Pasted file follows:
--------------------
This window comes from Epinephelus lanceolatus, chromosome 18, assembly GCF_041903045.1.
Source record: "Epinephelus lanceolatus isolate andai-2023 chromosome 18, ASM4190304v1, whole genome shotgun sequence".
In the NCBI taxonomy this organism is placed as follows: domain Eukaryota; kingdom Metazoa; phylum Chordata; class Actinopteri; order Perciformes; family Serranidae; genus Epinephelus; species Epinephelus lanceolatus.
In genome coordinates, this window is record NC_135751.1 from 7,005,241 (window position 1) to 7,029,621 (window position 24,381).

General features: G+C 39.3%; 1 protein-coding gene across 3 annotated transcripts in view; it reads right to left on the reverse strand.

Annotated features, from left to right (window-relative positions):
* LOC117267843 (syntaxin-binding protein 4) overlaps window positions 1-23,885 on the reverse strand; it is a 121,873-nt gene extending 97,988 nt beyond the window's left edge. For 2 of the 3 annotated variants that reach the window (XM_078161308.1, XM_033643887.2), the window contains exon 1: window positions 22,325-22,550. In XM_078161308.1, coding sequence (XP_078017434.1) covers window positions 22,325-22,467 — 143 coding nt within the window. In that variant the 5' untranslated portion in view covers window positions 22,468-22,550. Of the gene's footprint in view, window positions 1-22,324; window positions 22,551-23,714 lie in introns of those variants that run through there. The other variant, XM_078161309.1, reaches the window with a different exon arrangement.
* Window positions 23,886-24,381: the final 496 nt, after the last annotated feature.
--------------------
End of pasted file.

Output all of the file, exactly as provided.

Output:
This window comes from Epinephelus lanceolatus, chromosome 18, assembly GCF_041903045.1.
Source record: "Epinephelus lanceolatus isolate andai-2023 chromosome 18, ASM4190304v1, whole genome shotgun sequence".
In the NCBI taxonomy this organism is placed as follows: domain Eukaryota; kingdom Metazoa; phylum Chordata; class Actinopteri; order Perciformes; family Serranidae; genus Epinephelus; species Epinephelus lanceolatus.
In genome coordinates, this window is record NC_135751.1 from 7,005,241 (window position 1) to 7,029,621 (window position 24,381).

General features: G+C 39.3%; 1 protein-coding gene across 3 annotated transcripts in view; it reads right to left on the reverse strand.

Annotated features, from left to right (window-relative positions):
* LOC117267843 (syntaxin-binding protein 4) overlaps window positions 1-23,885 on the reverse strand; it is a 121,873-nt gene extending 97,988 nt beyond the window's left edge. For 2 of the 3 annotated variants that reach the window (XM_078161308.1, XM_033643887.2), the window contains exon 1: window positions 22,325-22,550. In XM_078161308.1, coding sequence (XP_078017434.1) covers window positions 22,325-22,467 — 143 coding nt within the window. In that variant the 5' untranslated portion in view covers window positions 22,468-22,550. Of the gene's footprint in view, window positions 1-22,324; window positions 22,551-23,714 lie in introns of those variants that run through there. The other variant, XM_078161309.1, reaches the window with a different exon arrangement.
* Window positions 23,886-24,381: the final 496 nt, after the last annotated feature.